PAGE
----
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Create the perfect playlist for any occasion or mood

What’s the Idea?

A basic “How To” guide for creating playlists, with links to external examples.

What’s the story

As an out and proud music geek and as an event organiser, I’m very passionate about curating the right music, in the right order, for the right mood and situation.

I’ve technically been making playlists since childhood in the 80’s, only then the medium was known as “mixtapes”.

People should do this because…?

Music can trigger significant emotional responses, and bring back key memories, hence why it is used in therapy.  

Listening to a wide variety of different kinds of music can make you cry, make you grin like The Cheshire Cat, help you unleash some serious rage! 

Having this medium to help us express these emotions in a healthy way is so important and making playlists can be a very healing and cathartic experience.

How do you do it?

Making a playlist usually involves a simple drag-and-drop style of moving songs into the list. 

Start by making a blank list, then fill it with music you want to include.


  • Select a music program or app that allows you to create a playlist – for example, Spotify and iTunes make it easy;
  • Find music you might want to add to your playlist;
  • Some ways to do this are to type in the name of a song, band or artist you like, or to search for general music genres to find new music, or take a look at what your friends are listening to;
  • Make a playlist on the go – you can create playlists instantly on a mobile device, by selecting songs and adding them to the playlist in your chosen app.


There’s lots of ways you can choose music for a playlist – here are some ideas:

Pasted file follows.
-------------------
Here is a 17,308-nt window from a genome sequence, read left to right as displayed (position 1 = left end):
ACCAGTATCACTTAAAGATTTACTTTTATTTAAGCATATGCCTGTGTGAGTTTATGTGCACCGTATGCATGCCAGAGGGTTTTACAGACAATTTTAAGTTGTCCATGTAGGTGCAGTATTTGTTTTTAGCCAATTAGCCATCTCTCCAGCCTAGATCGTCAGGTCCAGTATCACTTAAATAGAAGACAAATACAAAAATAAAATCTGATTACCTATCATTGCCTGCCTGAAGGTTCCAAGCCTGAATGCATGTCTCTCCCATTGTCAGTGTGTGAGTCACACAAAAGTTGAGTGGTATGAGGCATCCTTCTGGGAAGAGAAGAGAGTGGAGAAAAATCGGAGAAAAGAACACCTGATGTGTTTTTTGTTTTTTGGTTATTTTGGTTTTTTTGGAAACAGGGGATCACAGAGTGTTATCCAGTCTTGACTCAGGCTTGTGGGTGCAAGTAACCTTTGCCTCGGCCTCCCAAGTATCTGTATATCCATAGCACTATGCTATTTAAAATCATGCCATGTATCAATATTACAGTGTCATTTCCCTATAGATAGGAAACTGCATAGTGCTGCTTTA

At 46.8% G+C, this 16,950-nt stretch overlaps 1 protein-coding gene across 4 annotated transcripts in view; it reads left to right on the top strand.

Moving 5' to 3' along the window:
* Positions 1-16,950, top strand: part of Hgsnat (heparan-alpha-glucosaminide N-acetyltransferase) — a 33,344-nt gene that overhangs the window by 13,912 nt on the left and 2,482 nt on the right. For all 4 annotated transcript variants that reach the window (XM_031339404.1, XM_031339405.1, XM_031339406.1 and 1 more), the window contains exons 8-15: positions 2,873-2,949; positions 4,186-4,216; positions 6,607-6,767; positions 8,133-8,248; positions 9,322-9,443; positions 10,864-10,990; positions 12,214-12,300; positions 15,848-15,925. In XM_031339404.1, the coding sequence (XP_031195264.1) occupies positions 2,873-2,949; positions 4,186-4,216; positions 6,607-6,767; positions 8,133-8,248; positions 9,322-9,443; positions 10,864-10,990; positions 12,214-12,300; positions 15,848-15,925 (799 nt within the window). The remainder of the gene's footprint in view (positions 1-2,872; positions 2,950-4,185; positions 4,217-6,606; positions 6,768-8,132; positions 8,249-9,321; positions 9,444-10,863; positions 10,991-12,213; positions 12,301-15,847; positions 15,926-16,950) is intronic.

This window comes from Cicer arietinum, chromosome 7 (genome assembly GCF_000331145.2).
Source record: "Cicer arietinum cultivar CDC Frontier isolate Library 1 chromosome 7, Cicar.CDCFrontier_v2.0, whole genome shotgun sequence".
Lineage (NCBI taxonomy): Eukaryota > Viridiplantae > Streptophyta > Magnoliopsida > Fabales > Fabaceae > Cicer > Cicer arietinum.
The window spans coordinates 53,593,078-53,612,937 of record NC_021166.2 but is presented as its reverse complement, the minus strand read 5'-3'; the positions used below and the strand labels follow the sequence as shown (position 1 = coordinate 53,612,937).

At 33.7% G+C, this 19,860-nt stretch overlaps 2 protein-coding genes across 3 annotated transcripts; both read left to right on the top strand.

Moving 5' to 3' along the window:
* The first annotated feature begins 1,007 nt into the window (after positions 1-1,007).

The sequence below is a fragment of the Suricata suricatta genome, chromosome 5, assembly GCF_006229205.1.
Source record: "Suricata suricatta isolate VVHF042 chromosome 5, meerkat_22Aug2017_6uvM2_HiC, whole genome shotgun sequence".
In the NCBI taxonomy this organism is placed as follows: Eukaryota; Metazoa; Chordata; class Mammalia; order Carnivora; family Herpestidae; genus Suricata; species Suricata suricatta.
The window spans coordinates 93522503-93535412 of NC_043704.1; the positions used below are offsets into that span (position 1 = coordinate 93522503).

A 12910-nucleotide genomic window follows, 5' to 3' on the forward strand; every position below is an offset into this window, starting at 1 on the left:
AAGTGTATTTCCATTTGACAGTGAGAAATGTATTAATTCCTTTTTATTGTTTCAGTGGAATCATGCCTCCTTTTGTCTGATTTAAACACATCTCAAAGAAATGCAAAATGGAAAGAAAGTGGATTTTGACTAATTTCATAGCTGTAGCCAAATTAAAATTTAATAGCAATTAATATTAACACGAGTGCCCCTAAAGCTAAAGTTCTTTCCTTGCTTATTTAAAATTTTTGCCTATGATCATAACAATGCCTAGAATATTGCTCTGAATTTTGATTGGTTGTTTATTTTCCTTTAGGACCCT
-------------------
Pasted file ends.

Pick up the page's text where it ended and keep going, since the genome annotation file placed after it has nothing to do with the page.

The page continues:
1. Start with a genre:
I suggest starting with your favourite music genre first and adding your favourite songs from a mixture of artists in that genre; eg: Rock Playlist, Pop Playlist, Funk & Soul Playlist.

2. Start with a theme:
Creating a playlist is a great way to tell a story or set a mood. Eg’s include:
 – Breakup Tracks
 – Work Tracks
 – Rage Tracks
 – Happy Tracks

3. Start with an occasion:
Think about what you’ll use the music for. Examples could include:
 – Working Out
 – Driving on a long journey
– Party Time
– Meditation

4. Be nostalgic:
Music can invoke memory like nothing else. Try making playlists that remind you of times past, or important people.  Examples include
– Summer 2000
– Ibiza Holiday 2005
– Glastonbury 2016
– University Classics
– Childhood Classics

5. Start with an audience in mind:
Make a list for a particular person, or curate the mix for a particular crowd’s taste.

6. Keep it focused:

Create a playlist which focuses on all the songs into a certain theme or era, examples include:

 – The Complete Beatles Playlist
 – Top 10 UK Tunes From 1999


  • Dump everything into one playlist to start with
    Put all the tracks you want in and don’t worry about the order until later.
  • Start with a hook.
    START WITH A BANG (aka a great song).
  • Include some highs and lows
    Vary the mood, tempo and tone to avoid it being repetitive and dull.
    However, a dance music/party playlist should almost always build upwards, and a Bedtime playlist go down.
  • Listen to the transitions
    Some songs end abruptly, whereas others gradually fade out or have codas. Try to make sure the tracks blend and make sense flowing into each other.
  • Test it out.
    Take your playlist to the appropriate place/scenario/occasion and play it! Does it do what it says on the tin?  Are others responding as you would have hoped?  If so, great!  If not, adjust accordingly.


  • You can rip CDs to make MP3 files for your playlist.
  • The length of the playlist is totally up to you.

Some apps like Spotify / YouTube will offer suggestions based on what you are already playing/compiling as you’re doing it.  

This helps you increase your pool of new tracks and remember ones you’d forgotten about.

Stuff you may need

  • A PC/Mac/Tablet/Smartphone
  • An app like Spotify, iTunes, or YouTube

Links to other articles on the web,,,,

Links to apps


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